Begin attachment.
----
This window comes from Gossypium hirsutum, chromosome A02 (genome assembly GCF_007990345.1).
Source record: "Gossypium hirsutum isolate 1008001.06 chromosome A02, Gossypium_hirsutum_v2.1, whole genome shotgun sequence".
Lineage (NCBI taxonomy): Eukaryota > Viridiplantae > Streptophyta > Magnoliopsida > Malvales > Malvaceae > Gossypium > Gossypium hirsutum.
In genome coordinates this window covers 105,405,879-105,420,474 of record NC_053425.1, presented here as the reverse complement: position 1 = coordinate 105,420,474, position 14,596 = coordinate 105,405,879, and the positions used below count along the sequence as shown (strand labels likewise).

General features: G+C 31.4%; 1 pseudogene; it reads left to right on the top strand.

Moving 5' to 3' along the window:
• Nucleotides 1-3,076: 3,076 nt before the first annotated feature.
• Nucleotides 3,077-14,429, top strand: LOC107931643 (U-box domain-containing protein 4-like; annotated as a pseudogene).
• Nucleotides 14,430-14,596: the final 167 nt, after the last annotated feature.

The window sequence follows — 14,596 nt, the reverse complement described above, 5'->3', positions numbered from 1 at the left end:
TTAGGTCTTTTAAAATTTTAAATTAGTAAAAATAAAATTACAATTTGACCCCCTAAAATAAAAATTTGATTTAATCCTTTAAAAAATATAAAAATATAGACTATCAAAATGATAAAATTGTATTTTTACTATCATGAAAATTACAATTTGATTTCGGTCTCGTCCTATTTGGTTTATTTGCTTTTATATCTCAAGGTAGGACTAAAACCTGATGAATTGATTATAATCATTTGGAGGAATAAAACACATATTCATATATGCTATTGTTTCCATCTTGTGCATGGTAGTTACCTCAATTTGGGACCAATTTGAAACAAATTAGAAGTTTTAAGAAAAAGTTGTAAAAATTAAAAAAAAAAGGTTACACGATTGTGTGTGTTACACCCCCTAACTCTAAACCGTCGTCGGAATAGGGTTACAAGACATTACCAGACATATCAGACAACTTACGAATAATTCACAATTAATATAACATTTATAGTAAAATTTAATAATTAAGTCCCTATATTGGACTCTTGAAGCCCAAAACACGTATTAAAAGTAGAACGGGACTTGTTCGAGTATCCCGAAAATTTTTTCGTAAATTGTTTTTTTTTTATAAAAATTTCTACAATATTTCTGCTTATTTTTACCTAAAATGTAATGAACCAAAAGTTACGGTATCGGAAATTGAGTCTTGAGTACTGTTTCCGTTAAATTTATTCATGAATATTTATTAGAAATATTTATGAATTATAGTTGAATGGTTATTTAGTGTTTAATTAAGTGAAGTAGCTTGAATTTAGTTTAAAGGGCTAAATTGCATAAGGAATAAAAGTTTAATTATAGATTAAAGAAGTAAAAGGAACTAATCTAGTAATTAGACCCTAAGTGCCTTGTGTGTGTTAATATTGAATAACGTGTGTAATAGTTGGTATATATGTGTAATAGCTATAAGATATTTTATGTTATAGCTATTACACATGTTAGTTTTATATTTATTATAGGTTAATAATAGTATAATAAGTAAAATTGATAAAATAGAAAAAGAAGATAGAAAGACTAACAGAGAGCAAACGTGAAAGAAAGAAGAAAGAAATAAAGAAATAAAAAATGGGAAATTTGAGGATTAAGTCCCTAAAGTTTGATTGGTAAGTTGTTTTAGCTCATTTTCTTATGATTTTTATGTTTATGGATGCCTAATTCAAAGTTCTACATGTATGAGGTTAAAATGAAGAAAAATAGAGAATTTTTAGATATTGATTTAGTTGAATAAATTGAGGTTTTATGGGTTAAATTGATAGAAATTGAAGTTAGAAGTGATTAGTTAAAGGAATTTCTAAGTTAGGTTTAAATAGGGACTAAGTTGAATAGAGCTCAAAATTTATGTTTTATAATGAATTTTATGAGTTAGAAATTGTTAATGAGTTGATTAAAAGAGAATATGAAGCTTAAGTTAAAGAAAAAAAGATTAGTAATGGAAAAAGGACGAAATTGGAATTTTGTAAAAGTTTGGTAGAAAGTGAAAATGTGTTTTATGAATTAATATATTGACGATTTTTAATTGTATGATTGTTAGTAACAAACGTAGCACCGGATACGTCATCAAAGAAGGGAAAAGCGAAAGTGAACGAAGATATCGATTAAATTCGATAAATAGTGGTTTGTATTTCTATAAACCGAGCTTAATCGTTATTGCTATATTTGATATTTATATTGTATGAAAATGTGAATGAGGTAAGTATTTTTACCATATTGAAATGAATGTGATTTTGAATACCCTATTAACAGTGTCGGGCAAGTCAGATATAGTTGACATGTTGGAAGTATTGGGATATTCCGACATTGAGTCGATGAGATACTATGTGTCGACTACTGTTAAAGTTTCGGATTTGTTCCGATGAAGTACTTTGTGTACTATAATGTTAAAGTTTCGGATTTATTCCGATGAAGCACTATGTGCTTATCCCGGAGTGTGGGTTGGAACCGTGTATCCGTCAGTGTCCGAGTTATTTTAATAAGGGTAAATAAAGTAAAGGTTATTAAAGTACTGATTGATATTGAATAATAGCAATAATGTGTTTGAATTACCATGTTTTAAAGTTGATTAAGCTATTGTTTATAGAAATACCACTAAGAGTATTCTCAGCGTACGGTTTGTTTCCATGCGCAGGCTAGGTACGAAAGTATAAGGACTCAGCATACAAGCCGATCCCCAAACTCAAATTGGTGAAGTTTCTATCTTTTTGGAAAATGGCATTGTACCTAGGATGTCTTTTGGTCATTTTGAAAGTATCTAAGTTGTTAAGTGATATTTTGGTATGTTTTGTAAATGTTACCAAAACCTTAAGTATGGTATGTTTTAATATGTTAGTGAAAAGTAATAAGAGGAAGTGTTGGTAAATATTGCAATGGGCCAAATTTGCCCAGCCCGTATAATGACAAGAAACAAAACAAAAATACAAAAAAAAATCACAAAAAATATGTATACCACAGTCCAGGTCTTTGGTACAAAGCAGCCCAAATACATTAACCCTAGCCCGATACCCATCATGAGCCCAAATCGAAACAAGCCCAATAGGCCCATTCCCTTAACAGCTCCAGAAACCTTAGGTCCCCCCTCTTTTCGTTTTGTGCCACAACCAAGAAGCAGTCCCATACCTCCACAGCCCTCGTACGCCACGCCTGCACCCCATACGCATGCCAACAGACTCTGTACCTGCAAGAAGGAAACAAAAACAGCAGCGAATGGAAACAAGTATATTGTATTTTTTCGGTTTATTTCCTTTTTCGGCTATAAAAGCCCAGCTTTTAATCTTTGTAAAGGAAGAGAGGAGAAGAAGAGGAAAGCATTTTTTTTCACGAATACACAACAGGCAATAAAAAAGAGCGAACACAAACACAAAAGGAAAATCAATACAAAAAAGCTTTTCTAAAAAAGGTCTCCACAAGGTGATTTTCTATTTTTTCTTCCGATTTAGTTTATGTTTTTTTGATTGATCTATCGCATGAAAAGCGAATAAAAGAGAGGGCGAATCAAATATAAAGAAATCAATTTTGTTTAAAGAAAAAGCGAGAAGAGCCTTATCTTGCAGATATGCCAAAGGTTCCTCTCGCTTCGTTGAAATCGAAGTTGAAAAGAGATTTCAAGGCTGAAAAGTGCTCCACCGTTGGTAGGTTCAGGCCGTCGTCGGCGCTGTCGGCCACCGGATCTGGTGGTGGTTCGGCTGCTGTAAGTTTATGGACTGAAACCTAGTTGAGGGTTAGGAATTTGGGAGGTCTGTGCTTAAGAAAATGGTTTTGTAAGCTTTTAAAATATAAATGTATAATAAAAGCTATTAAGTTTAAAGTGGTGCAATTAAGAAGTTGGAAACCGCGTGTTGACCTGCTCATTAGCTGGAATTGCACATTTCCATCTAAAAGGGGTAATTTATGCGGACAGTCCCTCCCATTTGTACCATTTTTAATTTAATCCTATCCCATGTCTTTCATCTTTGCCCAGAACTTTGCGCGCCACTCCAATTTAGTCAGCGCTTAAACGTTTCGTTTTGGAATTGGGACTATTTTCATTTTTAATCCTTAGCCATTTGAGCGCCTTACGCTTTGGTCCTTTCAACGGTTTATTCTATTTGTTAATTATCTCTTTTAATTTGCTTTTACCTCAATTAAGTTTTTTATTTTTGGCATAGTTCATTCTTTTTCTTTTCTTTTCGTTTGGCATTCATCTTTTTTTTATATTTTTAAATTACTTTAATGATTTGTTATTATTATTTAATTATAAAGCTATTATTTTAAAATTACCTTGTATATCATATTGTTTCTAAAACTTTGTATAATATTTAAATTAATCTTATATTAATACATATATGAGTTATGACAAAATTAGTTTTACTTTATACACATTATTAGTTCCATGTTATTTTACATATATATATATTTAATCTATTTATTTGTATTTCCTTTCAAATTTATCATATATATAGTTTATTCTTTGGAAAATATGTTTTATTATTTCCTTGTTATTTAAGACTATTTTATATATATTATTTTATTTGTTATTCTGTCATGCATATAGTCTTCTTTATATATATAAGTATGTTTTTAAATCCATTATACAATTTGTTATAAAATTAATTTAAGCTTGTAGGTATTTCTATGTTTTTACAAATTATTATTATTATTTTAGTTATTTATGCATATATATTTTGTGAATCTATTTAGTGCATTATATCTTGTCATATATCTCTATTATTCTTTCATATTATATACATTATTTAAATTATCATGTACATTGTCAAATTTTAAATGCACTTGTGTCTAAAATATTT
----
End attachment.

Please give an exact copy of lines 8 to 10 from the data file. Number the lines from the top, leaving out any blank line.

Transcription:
• Nucleotides 3,077-14,429, top strand: LOC107931643 (U-box domain-containing protein 4-like; annotated as a pseudogene).
• Nucleotides 14,430-14,596: the final 167 nt, after the last annotated feature.

The window sequence follows — 14,596 nt, the reverse complement described above, 5'->3', positions numbered from 1 at the left end: